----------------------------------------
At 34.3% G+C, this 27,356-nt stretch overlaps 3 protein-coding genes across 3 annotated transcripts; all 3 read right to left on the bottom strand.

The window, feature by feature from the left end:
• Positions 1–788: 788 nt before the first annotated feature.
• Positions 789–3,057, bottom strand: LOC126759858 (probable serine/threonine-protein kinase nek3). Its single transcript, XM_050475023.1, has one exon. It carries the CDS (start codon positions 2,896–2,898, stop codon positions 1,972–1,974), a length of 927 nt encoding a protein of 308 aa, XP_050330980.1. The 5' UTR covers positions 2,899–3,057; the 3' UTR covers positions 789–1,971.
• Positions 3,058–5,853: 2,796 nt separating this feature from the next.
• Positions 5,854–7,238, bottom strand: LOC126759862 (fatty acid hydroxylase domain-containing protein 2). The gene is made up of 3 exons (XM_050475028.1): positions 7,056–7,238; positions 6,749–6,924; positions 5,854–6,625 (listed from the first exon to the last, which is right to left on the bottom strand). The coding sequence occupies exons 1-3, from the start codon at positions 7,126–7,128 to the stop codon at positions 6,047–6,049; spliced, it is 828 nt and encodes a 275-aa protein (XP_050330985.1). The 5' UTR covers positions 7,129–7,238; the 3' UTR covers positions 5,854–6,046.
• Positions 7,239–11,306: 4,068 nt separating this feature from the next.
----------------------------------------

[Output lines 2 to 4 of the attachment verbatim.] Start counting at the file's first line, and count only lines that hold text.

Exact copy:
The window, feature by feature from the left end:
• Positions 1–788: 788 nt before the first annotated feature.
• Positions 789–3,057, bottom strand: LOC126759858 (probable serine/threonine-protein kinase nek3). Its single transcript, XM_050475023.1, has one exon. It carries the CDS (start codon positions 2,896–2,898, stop codon positions 1,972–1,974), a length of 927 nt encoding a protein of 308 aa, XP_050330980.1. The 5' UTR covers positions 2,899–3,057; the 3' UTR covers positions 789–1,971.